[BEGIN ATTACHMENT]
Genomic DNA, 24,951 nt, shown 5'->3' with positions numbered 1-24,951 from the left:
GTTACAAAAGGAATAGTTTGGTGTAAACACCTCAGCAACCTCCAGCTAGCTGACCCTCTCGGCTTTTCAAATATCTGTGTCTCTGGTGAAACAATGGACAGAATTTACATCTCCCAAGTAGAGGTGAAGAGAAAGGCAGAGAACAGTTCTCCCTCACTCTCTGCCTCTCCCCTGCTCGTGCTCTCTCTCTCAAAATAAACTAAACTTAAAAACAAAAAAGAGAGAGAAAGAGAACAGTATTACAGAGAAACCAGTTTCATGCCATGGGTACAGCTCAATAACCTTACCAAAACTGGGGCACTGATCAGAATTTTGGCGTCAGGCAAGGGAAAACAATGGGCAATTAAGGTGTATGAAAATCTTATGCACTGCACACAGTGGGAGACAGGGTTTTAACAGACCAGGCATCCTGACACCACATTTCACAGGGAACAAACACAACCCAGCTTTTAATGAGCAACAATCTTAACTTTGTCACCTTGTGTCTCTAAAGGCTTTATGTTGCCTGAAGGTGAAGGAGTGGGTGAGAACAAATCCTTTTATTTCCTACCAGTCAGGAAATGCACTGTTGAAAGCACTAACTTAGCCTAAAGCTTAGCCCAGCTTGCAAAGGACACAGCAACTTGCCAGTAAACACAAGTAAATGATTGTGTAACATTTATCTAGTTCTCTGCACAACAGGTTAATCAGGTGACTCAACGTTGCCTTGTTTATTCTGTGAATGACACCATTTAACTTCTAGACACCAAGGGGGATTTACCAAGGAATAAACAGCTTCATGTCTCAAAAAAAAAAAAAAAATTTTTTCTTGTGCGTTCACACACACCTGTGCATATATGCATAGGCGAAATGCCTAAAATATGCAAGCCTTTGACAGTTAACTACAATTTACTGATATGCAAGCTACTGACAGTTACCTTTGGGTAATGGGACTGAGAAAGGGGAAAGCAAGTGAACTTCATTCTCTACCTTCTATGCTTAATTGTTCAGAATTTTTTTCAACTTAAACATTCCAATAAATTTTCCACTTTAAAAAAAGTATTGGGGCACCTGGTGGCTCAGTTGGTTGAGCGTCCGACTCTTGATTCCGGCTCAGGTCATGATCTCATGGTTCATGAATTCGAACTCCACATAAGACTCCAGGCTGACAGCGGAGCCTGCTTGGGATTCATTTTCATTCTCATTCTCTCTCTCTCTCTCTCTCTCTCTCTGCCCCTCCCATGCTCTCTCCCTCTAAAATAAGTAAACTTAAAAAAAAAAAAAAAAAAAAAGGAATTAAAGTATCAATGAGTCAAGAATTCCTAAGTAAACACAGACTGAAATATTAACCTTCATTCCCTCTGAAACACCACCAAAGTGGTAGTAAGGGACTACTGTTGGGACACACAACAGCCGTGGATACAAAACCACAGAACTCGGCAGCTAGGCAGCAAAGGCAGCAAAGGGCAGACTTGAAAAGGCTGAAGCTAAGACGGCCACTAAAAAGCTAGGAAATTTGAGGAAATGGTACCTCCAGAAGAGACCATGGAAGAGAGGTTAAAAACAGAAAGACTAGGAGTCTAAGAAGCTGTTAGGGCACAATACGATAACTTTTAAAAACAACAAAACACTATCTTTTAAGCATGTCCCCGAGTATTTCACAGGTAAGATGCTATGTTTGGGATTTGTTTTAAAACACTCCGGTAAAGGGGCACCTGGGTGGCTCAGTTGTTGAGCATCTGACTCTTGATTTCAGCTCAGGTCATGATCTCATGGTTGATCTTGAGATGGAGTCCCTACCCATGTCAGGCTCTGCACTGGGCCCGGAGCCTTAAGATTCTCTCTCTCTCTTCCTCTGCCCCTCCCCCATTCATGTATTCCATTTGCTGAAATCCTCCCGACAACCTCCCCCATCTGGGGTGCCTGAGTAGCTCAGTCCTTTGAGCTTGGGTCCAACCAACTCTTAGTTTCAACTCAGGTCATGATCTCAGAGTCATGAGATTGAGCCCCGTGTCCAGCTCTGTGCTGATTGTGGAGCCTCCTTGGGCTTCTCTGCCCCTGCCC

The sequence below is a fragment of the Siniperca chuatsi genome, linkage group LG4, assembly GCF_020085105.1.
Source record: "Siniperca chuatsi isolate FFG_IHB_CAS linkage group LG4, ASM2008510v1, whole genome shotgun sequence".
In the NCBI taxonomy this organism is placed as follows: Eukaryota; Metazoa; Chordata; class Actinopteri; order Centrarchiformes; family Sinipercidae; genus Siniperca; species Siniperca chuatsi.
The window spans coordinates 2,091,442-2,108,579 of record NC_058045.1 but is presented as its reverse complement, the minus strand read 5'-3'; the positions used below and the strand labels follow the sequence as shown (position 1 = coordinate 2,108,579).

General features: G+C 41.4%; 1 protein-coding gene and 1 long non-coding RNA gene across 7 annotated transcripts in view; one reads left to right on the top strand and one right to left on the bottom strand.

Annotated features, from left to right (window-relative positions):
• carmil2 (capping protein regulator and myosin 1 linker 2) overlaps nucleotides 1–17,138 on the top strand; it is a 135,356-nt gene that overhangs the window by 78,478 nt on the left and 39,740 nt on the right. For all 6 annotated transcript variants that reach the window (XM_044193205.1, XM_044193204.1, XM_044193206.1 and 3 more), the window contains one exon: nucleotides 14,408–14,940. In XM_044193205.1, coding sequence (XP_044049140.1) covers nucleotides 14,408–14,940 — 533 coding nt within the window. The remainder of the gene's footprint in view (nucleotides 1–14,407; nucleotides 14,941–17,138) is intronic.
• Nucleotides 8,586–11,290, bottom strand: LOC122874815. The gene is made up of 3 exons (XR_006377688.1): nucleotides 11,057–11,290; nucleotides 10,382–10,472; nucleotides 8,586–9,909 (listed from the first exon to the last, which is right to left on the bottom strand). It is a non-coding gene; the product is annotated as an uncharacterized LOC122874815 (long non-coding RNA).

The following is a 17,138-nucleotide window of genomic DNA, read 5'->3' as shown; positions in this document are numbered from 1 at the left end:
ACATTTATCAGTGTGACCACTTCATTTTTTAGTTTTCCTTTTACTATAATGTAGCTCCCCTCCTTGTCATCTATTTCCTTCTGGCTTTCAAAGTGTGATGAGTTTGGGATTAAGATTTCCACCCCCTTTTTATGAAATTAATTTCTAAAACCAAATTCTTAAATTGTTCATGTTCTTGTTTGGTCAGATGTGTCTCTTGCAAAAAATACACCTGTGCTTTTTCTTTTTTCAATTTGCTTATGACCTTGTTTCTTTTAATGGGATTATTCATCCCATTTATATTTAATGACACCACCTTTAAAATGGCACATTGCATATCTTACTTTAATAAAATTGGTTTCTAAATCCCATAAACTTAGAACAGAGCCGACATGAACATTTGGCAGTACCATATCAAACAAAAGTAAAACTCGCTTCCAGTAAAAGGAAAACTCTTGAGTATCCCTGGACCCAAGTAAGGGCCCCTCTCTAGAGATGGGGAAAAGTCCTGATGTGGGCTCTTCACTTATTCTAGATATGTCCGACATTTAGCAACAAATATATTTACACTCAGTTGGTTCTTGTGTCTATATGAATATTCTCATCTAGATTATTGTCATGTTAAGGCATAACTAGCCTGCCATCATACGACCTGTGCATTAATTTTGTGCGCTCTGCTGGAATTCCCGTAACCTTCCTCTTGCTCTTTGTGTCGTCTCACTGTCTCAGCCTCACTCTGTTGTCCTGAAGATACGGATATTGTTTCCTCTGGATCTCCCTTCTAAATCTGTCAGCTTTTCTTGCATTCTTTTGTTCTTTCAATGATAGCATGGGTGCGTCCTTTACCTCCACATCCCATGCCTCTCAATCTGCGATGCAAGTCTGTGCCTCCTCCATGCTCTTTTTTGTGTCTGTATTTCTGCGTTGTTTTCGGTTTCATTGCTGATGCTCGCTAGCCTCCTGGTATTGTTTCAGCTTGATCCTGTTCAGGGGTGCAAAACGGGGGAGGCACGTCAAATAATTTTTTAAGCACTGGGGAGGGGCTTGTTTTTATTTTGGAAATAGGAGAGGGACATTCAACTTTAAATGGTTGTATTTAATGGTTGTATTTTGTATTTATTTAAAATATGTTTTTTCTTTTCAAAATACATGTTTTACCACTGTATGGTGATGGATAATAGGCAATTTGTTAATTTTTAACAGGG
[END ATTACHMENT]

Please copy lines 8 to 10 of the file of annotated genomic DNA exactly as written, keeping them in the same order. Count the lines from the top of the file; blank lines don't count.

Annotated features, from left to right (window-relative positions):
• carmil2 (capping protein regulator and myosin 1 linker 2) overlaps nucleotides 1–17,138 on the top strand; it is a 135,356-nt gene that overhangs the window by 78,478 nt on the left and 39,740 nt on the right. For all 6 annotated transcript variants that reach the window (XM_044193205.1, XM_044193204.1, XM_044193206.1 and 3 more), the window contains one exon: nucleotides 14,408–14,940. In XM_044193205.1, coding sequence (XP_044049140.1) covers nucleotides 14,408–14,940 — 533 coding nt within the window. The remainder of the gene's footprint in view (nucleotides 1–14,407; nucleotides 14,941–17,138) is intronic.
• Nucleotides 8,586–11,290, bottom strand: LOC122874815. The gene is made up of 3 exons (XR_006377688.1): nucleotides 11,057–11,290; nucleotides 10,382–10,472; nucleotides 8,586–9,909 (listed from the first exon to the last, which is right to left on the bottom strand). It is a non-coding gene; the product is annotated as an uncharacterized LOC122874815 (long non-coding RNA).